Ex-Macworld Editor Shakes The Dark Side And Joins The Android Rebellion

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Lots of people switch between different smartphones. For some, it's an upgrade to the latest version of their preferred device while for others it's a jump from one platform to the other. When it comes to switching, there are some people who are so committed to one platform that the thought of jumping ship seems fanciful. So when the former editor of Macworld Australia, Chris Oaten, dumped his iPhone for an Android device I was pretty surprised.

Since leaving the editor's chair at Macworld Australia, Oaten has devoted himself full-time to professional photography with a particular specialisation in time lapse work through his company Insight Visuals. There's a Vimeo channel where you can see some of this more recent work.

As I spoke to him, he was on his way to client site to swap out the memory card in a camera he's had set up at a contruction sight for almost two years.

Oaten's decision to move away from iOS to Android is interesting, but even more so is the device he decided to go with. He chose the Panasonic Lumix CM1 - a model that was released over two years ago.

When it came to why he shifted away from an iPhone, Oaten said "The price of iPhones, indeed most new phones, has become obscene. It was a business decision. After a difficult year with health issues, I needed to trim the budget to allow for the installation of a solar system, which in turn will reduce operating costs. This precluded a new phone on a plan when my current contract expires in February".

After visiting the local Telstra store and trying a few different phones out, Oaten said there were lots of very nice products but he just didn't want spend as much on a phone as he would on a laptop. And, as a photographer., Oaten wasn't looking for a smartphone that could take photos. He was looking for a connected camera. After reviewing the Panasonic Lumix CM1 some time ago, he figured that he'd found the kind of connected camera, rather than a smartphone, he was after.

"I really wanted a camera with comms capability, as opposed to a comms device with a camera capability. The CM1 actually feels like using a real camera and the image quality is excellent. In fact, I've started a new Insta account, just for pics from this phone".

Oaten already had a Panasonic LX100 camera in his arsenal and he said the CM1 is much like that camera.

"It's just like having a micro four-thirds camera with excellent optics. It's built about being a camera first and phone second. You can set ISO, white balance, use aperture, choose shutter speed - it feels like using a real camera as opposed to the cameras in most smartphones where the user experience is based around the software rather than the hardware".

As you'd expect, the transition hasn't been without its challenges with Oaten noting that neither Google nor Apple make it particular easy to work across platforms seamlessly. But that's been part of the fun, said Oaten.

"I was actually ready to move outside my comfort zone with the iPhone. I began using Macs at System 7.2 and back then it was a fun time to be using computers. If you had issues, such as a buggy extension, you kinda had to figure out the fix for yourself because outside of IRC, there wasn't the wealth of online resources there are now. Picking up an Android device and having to learn a new OS, its security vulnerabilities and other idiosyncrasies is actually fun".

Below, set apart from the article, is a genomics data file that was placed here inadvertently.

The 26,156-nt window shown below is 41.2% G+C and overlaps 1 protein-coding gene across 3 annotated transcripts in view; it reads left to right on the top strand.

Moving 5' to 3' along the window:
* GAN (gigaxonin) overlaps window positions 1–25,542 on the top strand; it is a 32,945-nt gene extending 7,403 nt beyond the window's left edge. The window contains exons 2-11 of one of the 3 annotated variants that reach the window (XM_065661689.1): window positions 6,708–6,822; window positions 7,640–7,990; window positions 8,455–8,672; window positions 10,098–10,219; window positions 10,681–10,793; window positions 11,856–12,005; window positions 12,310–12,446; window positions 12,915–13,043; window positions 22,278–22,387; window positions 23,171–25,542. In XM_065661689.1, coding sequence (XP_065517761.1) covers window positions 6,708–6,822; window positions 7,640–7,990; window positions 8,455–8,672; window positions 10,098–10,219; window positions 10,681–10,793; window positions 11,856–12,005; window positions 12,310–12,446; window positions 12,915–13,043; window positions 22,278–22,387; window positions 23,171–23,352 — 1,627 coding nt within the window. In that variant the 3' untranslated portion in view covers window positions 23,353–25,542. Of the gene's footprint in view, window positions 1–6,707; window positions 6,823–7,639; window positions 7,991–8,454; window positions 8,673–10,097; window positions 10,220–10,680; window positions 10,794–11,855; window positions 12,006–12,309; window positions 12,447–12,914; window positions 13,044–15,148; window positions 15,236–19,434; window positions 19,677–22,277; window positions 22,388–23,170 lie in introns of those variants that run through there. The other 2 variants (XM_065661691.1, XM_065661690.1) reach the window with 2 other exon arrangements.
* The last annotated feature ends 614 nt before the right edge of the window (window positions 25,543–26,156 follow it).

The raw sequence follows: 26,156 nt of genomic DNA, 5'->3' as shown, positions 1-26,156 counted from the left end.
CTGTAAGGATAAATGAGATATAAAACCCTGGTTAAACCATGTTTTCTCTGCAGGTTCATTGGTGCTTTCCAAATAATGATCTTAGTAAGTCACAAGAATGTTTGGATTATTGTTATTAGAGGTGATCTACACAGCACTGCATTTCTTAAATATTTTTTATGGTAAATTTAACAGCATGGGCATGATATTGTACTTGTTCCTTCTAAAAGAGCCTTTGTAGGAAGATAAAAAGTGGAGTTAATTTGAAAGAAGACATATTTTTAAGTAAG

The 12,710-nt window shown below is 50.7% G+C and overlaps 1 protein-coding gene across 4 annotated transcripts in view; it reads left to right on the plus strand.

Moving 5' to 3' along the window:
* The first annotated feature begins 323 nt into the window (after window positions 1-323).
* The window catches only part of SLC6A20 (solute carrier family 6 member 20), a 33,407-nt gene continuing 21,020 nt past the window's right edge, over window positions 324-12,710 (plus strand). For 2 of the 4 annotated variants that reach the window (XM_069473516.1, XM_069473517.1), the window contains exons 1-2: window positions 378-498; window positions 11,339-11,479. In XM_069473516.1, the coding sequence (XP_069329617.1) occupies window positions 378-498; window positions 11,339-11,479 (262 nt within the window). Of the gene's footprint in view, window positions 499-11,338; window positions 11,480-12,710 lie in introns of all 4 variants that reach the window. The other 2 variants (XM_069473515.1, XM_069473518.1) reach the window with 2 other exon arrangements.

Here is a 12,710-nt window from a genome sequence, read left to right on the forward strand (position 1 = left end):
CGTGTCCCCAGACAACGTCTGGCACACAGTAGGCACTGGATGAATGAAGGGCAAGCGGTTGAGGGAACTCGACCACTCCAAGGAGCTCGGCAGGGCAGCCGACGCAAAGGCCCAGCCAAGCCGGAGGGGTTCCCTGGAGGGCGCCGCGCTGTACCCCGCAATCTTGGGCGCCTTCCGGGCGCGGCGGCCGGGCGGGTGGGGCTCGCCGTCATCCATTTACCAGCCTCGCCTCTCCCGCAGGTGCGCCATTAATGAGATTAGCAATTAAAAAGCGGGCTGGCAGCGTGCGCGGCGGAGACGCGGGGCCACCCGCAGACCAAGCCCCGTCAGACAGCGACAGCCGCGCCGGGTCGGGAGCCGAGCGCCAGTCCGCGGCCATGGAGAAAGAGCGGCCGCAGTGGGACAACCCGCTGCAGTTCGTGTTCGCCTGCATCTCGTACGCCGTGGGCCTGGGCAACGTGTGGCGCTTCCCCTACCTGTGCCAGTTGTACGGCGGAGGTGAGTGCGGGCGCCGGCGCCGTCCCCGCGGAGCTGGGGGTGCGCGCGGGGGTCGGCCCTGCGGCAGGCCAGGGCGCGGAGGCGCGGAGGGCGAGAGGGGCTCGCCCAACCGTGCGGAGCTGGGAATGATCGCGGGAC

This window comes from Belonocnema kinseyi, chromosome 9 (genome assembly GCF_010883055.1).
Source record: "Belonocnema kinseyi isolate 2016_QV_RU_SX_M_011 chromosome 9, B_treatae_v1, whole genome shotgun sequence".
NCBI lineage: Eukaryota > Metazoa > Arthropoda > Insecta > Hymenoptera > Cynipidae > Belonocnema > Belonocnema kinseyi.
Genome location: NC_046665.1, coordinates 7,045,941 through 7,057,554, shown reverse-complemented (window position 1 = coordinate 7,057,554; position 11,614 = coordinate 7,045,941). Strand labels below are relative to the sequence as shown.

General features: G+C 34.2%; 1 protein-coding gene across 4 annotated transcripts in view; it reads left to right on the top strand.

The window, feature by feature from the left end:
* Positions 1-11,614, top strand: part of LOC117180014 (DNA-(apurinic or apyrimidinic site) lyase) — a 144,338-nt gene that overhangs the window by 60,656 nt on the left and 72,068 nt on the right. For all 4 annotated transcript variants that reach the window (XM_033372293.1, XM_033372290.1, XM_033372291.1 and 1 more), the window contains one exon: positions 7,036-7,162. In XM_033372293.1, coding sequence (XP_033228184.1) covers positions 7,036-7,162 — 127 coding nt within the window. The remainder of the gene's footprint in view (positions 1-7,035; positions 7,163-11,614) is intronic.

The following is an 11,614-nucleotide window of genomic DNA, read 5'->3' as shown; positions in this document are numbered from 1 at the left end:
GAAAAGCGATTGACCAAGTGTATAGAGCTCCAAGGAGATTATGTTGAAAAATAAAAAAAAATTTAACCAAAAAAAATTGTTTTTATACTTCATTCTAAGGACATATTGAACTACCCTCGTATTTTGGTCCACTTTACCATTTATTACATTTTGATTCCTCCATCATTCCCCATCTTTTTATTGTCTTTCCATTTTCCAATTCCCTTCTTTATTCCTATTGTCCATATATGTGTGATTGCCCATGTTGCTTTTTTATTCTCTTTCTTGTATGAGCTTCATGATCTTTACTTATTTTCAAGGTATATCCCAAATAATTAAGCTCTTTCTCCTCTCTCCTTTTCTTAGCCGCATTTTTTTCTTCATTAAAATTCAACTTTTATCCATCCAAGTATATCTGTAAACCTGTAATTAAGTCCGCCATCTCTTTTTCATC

One thing Oaten has noticed is that while both platforms have their share of crappy apps, Android apps in specific niches are more stable and offer better features. For example, he has invested in Syrp motion capture equipment and the iOS apps used to control the gear are "buggy as hell". But the experience with the Android apps is far superior.

However, he still uses an iPad 2 with a CamRanger. This is a WiFI router that uses his dSLR's USB port. Oaten uses it to have a large preview image and remote control of the camera when he's shooting live at a location. That's a tool he won't be giving up he added.

One of his favourite Android features is the swipe keyboard. As well as working full-time, Oaten has been studying and finds taking notes at uni to be far easier than with the default keyboard available in iOS.

"It's great for taking notes in uni lectures, though people used to give me the stink eye 'cos they thought I was gaming! But, seriously, Apple dropped the ball big time on swipe texting. On a mobile phone, it makes a massive difference to usability and speed".

He also says app switching is far easier in Android.

Anthony Caruana is the current editor of Macworld Australia


    On the current project i'm working on, all the Apple Mac people have Android phones and all the Windows PC people have iPhones.

    I'm a long-time iPhone user too and like Chris am considering an Android phone for my next one. It's not that I'm not happy with iOS and iPhones -- I am -- it's that the price of the latest iPhones is ridiculous. It seems like every year Apple is stacking on another $300 - $400 to the cost and there has to be a point at which you say, "well, it's a nice phone, but it's not worth $1800 to me". Plus, the competing top-of-the-line Android handsets have similar technology and are nowhere near as expensive as an iPhone X. I'm still sceptical of Google's less-well-controlled app review process and the potential for malware, but it seems an acceptable risk given I don't really install 'unknown' apps – usually I install an app because it's well reviewed.

    Also, Google Assistant is so much more useful than Siri.

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